How To Be Good At Rope: Discipline And Patience

How To Be Good At Rope: Discipline And Patience

It is often considered that discipline is the key to success. Whilst there are obvious physical and mental talents and limitations we all have, there’s no denying that to truly succeed at anything you’re required to make routines, structures and sometimes sacrifices in the pursuit of the goals. You need dedication and tenacity. You need to equip yourself with the tools to do what you want, educate yourself of the safest ways of doing it and adhere to your plan making necessary adjustments along the way.


Whatever you do requires patience. As Imam Ali said “Through patience, great things are accomplished”. Patience is all about keeping a good attitude whilst you are waiting for something. It’s not just stopping yourself from being angry and frustrated. Instead, patience is about recognising that all good things take time to achieve. It takes time for things to develop and grow, just like a flower you plant, it takes care and commitment. It takes a lot of practice and time to build your skills in anything. That requires discipline and patience. And learning rope is exactly the same.

My advice to anyone starting out in rope is:

  1. Take your time. Slow right down. I get it, it’s fun, but behaving like a kid in a sweet shop isn’t going to serve you any favours. Rushing will lead to mistakes and biting off more than you can chee, so don’t do it.
  2. Learn how the body works. Learn how it can vary between different people and how medical conditions can affect how to tie different people. Particularly get to know about nerve damage and circulation problems. Learn safe ways to contort and/or stretch bodies and how this can rapidly affect how rope behaves in that circumstance.
  3. Get informed on how rope works: tension, knots, placement, how different rope behaves. Read, join forums and groups, go to rope events. Talk and tie/be tied alongside other riggers and bottoms. You’ll learn a lot more that way, from both sides of the dynamic.
  4. Know your limits and those of whom you play with. Slowly try things out to see what works for you both. Doing too much at once will make it difficult for you to distinguish between what was positive and negative.
  5. Get the tools you need to practice safely, don’t take unnecessary risks – that may be the actual rope gear itself, which you need to be informed about; things to help you prepare for rope and aftercare; but also the psychological techniques to cope with the emotions and stress, and managing the emotions of who you’re working with.
  6. Look after your physical and mental health. Don’t tie if you feel too tired or unable to focus as this will make you unsafe to play with. You can do far more if you look after yourself.
  7. Don’t be guided by photos and videos you’ve seen of Shibari on social media. The people you usually see doing the “cool stuff” have usually been practicing rope for years and have built a strong connection, with solid communication and mutual respect with whomever they work with.
  8. Use books and video tutorials, but don’t rely on them. Nothing beats hands on learning to pick up those nuances you only discover in person.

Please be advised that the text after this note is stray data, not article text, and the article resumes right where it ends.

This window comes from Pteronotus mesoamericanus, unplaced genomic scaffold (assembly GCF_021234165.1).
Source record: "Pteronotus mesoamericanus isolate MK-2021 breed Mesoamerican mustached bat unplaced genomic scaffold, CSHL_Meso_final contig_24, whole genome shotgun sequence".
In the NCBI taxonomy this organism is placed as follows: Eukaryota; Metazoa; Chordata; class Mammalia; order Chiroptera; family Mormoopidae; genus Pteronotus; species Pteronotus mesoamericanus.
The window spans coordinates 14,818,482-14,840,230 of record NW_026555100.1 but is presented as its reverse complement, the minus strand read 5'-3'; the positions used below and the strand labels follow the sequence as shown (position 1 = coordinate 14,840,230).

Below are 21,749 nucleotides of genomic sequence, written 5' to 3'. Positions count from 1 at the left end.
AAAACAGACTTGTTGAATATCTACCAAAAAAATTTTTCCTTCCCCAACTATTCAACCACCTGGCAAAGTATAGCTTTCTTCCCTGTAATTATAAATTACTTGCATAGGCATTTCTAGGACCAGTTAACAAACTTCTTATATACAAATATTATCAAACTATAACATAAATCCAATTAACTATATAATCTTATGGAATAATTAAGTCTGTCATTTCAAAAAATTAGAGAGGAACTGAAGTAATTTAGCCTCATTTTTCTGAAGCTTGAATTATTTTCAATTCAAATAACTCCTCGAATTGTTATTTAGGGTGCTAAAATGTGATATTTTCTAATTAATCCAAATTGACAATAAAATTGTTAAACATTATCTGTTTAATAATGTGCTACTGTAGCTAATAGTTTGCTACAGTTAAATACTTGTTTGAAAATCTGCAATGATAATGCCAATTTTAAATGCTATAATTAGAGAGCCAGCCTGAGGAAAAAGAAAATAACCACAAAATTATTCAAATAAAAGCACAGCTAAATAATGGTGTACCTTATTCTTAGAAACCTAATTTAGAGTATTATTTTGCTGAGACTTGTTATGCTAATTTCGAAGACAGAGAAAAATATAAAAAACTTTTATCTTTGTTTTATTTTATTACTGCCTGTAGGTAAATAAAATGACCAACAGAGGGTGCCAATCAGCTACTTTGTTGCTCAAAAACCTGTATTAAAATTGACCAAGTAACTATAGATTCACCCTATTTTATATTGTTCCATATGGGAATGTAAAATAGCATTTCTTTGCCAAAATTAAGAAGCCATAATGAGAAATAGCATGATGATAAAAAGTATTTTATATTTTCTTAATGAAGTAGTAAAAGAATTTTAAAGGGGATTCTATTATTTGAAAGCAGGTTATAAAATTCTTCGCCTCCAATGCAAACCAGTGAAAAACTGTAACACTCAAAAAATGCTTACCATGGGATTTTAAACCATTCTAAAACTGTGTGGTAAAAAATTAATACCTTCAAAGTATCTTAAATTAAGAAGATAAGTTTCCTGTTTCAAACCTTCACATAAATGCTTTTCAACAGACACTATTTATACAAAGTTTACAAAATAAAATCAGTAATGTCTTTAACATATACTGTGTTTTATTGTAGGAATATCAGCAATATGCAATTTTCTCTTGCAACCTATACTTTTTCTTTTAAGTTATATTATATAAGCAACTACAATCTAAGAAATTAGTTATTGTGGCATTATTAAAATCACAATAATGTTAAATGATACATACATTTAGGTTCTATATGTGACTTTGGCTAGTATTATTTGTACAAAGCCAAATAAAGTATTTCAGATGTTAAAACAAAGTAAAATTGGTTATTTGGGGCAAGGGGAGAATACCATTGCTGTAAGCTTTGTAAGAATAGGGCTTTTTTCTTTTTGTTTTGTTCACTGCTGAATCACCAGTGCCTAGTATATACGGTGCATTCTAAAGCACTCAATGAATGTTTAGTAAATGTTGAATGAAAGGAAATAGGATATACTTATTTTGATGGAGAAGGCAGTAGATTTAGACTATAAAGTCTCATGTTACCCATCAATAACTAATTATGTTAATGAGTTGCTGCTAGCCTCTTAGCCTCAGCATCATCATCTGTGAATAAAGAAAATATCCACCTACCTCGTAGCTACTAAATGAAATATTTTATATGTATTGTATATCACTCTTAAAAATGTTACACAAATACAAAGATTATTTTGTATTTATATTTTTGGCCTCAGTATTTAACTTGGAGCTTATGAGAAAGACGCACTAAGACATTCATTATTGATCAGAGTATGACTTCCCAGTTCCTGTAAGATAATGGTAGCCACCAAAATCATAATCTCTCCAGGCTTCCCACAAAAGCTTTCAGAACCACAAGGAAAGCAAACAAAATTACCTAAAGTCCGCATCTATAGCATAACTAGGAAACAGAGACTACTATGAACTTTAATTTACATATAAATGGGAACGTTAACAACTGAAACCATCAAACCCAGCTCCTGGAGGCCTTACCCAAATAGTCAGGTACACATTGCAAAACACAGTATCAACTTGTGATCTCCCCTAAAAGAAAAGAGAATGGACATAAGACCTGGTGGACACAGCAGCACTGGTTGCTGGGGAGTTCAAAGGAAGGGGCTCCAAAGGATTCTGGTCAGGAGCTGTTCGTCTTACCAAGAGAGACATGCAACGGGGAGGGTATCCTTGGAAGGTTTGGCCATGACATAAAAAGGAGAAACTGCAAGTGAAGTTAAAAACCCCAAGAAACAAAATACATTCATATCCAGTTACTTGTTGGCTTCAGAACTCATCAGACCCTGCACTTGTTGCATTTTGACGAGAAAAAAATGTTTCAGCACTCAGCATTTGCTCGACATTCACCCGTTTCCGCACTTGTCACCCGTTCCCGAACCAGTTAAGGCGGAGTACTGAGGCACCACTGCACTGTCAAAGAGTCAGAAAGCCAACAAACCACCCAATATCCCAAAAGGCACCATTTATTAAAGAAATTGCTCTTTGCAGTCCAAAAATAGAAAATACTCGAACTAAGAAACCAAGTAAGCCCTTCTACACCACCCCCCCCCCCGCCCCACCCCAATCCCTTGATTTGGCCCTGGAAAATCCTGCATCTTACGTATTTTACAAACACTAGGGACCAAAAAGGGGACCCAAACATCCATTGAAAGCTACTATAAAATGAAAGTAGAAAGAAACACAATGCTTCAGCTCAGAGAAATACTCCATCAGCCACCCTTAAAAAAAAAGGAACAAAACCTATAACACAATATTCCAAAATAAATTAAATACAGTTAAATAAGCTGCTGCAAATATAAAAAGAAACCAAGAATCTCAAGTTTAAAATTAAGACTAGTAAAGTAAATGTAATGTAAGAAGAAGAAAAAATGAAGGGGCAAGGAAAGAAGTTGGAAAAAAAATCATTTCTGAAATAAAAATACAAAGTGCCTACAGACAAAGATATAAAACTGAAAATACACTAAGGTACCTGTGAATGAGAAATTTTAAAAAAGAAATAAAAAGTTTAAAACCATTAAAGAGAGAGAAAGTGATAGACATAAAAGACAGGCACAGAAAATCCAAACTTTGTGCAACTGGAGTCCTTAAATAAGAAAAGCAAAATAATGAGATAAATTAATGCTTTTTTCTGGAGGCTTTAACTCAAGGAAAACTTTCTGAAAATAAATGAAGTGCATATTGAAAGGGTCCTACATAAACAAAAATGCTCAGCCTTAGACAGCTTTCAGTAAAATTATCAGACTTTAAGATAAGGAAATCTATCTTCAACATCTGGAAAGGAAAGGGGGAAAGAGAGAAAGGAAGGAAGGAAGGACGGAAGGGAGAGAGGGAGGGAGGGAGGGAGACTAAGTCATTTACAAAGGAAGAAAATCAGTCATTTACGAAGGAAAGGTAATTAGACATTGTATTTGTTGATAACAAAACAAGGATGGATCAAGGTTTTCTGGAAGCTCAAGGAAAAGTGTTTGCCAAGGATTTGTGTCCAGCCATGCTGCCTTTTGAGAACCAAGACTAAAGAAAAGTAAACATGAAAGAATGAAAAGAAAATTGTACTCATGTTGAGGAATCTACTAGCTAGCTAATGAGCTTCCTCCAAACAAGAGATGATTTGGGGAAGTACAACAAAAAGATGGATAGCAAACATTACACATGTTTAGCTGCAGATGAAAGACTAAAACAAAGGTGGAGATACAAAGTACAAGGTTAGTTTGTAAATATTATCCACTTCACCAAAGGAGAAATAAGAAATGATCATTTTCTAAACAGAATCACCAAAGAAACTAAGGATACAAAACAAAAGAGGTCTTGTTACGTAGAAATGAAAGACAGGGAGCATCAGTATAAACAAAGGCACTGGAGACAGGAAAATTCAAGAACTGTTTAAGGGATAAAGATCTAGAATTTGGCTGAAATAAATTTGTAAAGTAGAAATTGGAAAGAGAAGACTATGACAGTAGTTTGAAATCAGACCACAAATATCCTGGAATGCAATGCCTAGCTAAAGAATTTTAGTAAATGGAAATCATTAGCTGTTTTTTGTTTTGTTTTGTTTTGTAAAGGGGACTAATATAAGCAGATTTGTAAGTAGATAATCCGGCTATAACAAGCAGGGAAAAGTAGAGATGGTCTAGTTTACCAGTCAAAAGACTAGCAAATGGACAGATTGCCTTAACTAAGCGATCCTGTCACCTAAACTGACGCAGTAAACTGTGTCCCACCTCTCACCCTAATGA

9. Rope is about people. No one has the right to be demanding when it comes to being tied or tying. Rope is often an intensely emotional experience, where you both can feel very vulnerable. It can illicit all sorts of human reactions. So when you approach rope with someone, be very mindful of the potential consequences.
  10. Get informed on consent. Discuss this directly with your partner(s). Learn it’s different forms. Without consent tying someone is abuse! Learn how to negotiate with respect and a sense of humility in the process
  11. Check your attitude. Are you doing this to show off? Do you think you’re amazing and can’t wait for the world to see how awesome you are? Guess what, you’re not. There are hundreds of riggers out there that are very talented. So leave your ego at the door.
  12. Making mistakes is normal, but you need to learn from them. Accept responsibility for where things went wrong. Own them and apologise if something doesn’t work out.
  13. Keep practicing the same tie over and over again. You can’t do a tie until you’ve done it dozens of times without a mistake. Later, try it with different ropes, on different models to see how much it can vary from person to person.
  14. Don’t suspend. Until you can do all the basic knots, can evenly tension and understand rope on the ground fully, as well as understood everything above, don’t go in the air. And definitely only do it if you have someone way more experienced and established than you guiding you for the first few times with someone you’ve established a solid dynamic with.

There is an awful lot to learn to practice rope safely. So get disciplined. Don’t become slack or lazy. Dedicate yourself to practicing and executing the tie to the best of your ability, and grow each time you fail. Be disciplined in your temperament and attitude to the learning process, because it will never end. Humble yourself, removing all chips from your shoulder (through self reflection and therapy if needed) and let your mind embrace the journey you’re on. It’s totally ok to take a break from your practice if you feel you need to, because we all need to at some point. Your happiness matters, so only do rope if it makes you happy.

Disclaimer: these are just my opinions based on three years experience in tying and self tying, working with lots of different people in meeting mutual goals. I’m not classically trained nor under tutorship of any particular school or mentor. I have worked alongside riggers and rope bottoms of different backgrounds and developed different skills and a collaborative, consent focused attitude to rope.

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